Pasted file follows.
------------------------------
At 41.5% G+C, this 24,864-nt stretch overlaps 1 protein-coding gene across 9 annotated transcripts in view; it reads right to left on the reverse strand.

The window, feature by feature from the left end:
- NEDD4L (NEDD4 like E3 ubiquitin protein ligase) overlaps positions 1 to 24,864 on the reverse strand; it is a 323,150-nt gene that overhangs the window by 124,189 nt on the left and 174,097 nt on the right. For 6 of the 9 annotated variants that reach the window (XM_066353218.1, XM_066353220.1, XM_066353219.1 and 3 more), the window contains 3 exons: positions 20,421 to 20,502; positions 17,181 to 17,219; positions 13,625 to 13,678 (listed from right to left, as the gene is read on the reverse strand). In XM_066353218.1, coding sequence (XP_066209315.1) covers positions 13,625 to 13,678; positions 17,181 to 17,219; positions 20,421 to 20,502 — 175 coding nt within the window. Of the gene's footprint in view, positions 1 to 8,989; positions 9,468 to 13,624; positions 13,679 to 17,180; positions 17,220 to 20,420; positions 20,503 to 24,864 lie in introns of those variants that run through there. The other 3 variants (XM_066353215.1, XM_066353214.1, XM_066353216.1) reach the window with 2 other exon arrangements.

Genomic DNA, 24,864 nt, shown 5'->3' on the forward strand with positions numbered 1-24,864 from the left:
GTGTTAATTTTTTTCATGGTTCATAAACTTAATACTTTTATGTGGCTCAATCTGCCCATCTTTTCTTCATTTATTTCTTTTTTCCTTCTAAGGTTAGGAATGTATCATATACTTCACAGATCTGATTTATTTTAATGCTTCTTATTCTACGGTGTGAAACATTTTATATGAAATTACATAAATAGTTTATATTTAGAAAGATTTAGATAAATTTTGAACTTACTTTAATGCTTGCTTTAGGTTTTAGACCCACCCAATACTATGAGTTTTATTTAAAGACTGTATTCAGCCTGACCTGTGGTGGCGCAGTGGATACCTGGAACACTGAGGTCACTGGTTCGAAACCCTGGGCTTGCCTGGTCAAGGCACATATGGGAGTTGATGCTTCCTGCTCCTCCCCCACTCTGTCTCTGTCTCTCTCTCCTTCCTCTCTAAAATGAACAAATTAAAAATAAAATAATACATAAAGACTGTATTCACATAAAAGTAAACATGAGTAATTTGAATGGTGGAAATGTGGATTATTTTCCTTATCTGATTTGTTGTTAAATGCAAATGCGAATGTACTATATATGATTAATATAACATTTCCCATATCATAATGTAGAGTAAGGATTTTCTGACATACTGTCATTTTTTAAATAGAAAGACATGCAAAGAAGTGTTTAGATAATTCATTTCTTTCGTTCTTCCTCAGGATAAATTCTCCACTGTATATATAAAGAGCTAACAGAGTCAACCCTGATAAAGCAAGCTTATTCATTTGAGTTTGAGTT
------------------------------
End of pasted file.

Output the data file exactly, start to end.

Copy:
At 41.5% G+C, this 24,864-nt stretch overlaps 1 protein-coding gene across 9 annotated transcripts in view; it reads right to left on the reverse strand.

The window, feature by feature from the left end:
- NEDD4L (NEDD4 like E3 ubiquitin protein ligase) overlaps positions 1 to 24,864 on the reverse strand; it is a 323,150-nt gene that overhangs the window by 124,189 nt on the left and 174,097 nt on the right. For 6 of the 9 annotated variants that reach the window (XM_066353218.1, XM_066353220.1, XM_066353219.1 and 3 more), the window contains 3 exons: positions 20,421 to 20,502; positions 17,181 to 17,219; positions 13,625 to 13,678 (listed from right to left, as the gene is read on the reverse strand). In XM_066353218.1, coding sequence (XP_066209315.1) covers positions 13,625 to 13,678; positions 17,181 to 17,219; positions 20,421 to 20,502 — 175 coding nt within the window. Of the gene's footprint in view, positions 1 to 8,989; positions 9,468 to 13,624; positions 13,679 to 17,180; positions 17,220 to 20,420; positions 20,503 to 24,864 lie in introns of those variants that run through there. The other 3 variants (XM_066353215.1, XM_066353214.1, XM_066353216.1) reach the window with 2 other exon arrangements.

Genomic DNA, 24,864 nt, shown 5'->3' on the forward strand with positions numbered 1-24,864 from the left:
GTGTTAATTTTTTTCATGGTTCATAAACTTAATACTTTTATGTGGCTCAATCTGCCCATCTTTTCTTCATTTATTTCTTTTTTCCTTCTAAGGTTAGGAATGTATCATATACTTCACAGATCTGATTTATTTTAATGCTTCTTATTCTACGGTGTGAAACATTTTATATGAAATTACATAAATAGTTTATATTTAGAAAGATTTAGATAAATTTTGAACTTACTTTAATGCTTGCTTTAGGTTTTAGACCCACCCAATACTATGAGTTTTATTTAAAGACTGTATTCAGCCTGACCTGTGGTGGCGCAGTGGATACCTGGAACACTGAGGTCACTGGTTCGAAACCCTGGGCTTGCCTGGTCAAGGCACATATGGGAGTTGATGCTTCCTGCTCCTCCCCCACTCTGTCTCTGTCTCTCTCTCCTTCCTCTCTAAAATGAACAAATTAAAAATAAAATAATACATAAAGACTGTATTCACATAAAAGTAAACATGAGTAATTTGAATGGTGGAAATGTGGATTATTTTCCTTATCTGATTTGTTGTTAAATGCAAATGCGAATGTACTATATATGATTAATATAACATTTCCCATATCATAATGTAGAGTAAGGATTTTCTGACATACTGTCATTTTTTAAATAGAAAGACATGCAAAGAAGTGTTTAGATAATTCATTTCTTTCGTTCTTCCTCAGGATAAATTCTCCACTGTATATATAAAGAGCTAACAGAGTCAACCCTGATAAAGCAAGCTTATTCATTTGAGTTTGAGTT